I travelled there together with four more Spaniards, since moving around that country individually was forbidden (it was the year 2001).
In the two weeks program we had many exciting visits along the country, from Mosul to Karbala. With always came a driver and a guide.
We stopped for a few hours in Hatra. One of my companions was very excited and told me that Hatra was the capital of the Kingdom of Araba and was founded over 2000 years ago. Then it was a caravanserai during the Silk Road times owing to its strategic position.
Hatra consisted in a whole complex of ruins, but the feeling to be there and walking around the ruins and the rest of the palaces was pleasant. There were some men that I supposed were the guardians of that site.
In fact the site was impressive.
When I received all the information about Hatra from my companion and from our guide, I started to appreciate more the place, even enjoying it entering in the old palaces.
After the visit to Hatra we headed to Nineveh.Related to:
- Castles and Palaces
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St. Matthew's Monastery
St. Matthew's Monastery or the Monastery of Mar Matta was one of my favourite individual sites I visited in Iraq. It is of Syrian Orthodox faith. Located about 30 km north of Mosul, it's in an area out of Iraqi Kurdistan but still quasi controlled by the Kurds. The entrance had a cop from the Republic of Iraq. The monastery was founded in the 4th century and has been in almost continuous use since then except for a few periods. In 480, it caught fire and was mostly destroyed. It was abandoned again in 1171 and in the 1200s it became a place for criminals and gangs after it was ransacked. In the 1970s it was renovated but not done entirely accurate, but still nice. Today families come to stay for a bit and students study to become priests. There was this old, short priest who spoke excellent English and was very nice. The church was nice except for the red string lights that would flash on and off.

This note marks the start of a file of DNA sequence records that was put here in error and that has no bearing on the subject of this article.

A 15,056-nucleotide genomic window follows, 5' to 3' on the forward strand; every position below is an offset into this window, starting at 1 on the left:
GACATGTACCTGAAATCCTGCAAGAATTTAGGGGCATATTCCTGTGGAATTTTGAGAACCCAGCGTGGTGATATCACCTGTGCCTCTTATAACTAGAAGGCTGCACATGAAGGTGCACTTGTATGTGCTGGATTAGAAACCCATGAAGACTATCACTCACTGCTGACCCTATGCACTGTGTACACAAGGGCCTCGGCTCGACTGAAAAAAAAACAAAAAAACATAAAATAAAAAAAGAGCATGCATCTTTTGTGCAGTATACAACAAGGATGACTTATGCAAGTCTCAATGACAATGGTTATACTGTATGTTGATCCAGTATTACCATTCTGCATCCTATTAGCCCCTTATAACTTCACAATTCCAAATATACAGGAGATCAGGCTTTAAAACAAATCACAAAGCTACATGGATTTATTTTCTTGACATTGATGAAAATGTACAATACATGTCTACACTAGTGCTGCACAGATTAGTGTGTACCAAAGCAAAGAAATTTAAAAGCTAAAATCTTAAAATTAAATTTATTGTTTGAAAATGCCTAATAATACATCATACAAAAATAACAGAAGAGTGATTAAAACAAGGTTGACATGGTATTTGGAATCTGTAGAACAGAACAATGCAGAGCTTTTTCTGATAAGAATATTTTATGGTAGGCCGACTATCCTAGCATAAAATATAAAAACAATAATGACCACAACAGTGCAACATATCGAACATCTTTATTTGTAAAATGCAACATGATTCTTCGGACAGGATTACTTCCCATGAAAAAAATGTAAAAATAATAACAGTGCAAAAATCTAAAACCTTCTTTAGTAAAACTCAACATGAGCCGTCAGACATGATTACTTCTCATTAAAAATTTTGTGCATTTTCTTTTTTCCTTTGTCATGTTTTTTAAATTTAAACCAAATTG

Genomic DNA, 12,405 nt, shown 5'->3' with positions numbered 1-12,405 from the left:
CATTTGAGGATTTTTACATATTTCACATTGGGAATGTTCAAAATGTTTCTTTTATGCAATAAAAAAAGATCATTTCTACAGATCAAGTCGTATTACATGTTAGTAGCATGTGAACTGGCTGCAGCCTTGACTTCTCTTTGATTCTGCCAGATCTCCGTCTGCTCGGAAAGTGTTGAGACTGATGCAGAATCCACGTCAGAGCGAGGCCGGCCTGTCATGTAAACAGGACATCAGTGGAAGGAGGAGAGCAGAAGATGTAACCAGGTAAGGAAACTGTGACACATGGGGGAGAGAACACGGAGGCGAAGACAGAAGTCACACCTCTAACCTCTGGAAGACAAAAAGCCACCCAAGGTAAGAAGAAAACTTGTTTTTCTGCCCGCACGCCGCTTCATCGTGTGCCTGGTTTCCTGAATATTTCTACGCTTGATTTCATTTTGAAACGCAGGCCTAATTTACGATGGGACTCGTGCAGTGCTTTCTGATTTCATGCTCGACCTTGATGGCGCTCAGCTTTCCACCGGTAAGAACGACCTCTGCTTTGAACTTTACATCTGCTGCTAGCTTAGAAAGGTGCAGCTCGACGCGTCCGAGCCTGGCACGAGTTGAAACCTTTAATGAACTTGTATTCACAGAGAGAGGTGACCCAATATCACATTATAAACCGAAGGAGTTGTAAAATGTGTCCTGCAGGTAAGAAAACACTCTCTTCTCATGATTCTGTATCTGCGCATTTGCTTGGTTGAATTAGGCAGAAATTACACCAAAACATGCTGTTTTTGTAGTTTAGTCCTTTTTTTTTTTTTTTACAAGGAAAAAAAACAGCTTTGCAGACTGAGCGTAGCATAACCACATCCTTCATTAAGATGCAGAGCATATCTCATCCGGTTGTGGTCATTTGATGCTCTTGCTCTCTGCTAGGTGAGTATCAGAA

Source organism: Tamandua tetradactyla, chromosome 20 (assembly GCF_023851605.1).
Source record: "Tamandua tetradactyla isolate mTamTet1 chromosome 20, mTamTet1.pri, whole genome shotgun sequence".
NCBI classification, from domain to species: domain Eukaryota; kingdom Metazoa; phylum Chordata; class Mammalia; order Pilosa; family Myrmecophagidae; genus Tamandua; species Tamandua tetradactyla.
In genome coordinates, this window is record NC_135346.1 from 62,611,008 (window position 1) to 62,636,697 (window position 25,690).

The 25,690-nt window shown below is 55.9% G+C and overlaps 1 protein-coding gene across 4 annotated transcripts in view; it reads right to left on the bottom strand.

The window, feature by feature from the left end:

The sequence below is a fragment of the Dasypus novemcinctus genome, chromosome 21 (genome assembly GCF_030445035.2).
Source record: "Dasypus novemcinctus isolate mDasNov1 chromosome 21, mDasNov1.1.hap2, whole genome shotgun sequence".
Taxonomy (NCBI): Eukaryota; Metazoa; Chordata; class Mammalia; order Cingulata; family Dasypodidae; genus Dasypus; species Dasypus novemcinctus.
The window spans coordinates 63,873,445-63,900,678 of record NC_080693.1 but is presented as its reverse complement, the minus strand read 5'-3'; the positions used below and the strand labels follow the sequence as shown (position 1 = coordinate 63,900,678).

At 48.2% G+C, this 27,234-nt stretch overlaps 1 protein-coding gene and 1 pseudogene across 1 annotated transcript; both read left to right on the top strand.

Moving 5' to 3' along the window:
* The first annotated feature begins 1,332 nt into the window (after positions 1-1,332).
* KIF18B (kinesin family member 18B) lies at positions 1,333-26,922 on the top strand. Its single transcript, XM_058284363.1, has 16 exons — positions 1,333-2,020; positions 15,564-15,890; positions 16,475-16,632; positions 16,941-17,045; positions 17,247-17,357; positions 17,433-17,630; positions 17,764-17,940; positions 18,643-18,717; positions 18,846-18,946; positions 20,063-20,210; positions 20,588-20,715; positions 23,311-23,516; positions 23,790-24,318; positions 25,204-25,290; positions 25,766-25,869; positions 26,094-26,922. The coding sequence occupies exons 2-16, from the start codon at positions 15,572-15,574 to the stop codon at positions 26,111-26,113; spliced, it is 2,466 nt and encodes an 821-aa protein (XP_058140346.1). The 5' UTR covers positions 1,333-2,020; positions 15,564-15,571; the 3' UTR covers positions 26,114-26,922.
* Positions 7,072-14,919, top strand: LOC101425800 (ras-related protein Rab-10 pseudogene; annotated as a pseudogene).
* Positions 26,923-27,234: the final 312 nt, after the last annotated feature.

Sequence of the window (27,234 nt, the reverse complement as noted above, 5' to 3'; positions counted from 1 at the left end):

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From my experience, there is only one reason to visit this city that's around 9 miles from the Iranian border. On March 16th, 1988, Halabja was the site of one of the darker moments of humanity in recent history. Part of the Al Anfal Campaign or the Kurdish Genocide, bombs were dropped on Halabja that released a sweet apple smell. Now the reason they choose that smell is because a sweet smell is easily inhaled. The chemical weapons killed 5000 people immediately and shortly after while many more eventually died of suffered long term health problems.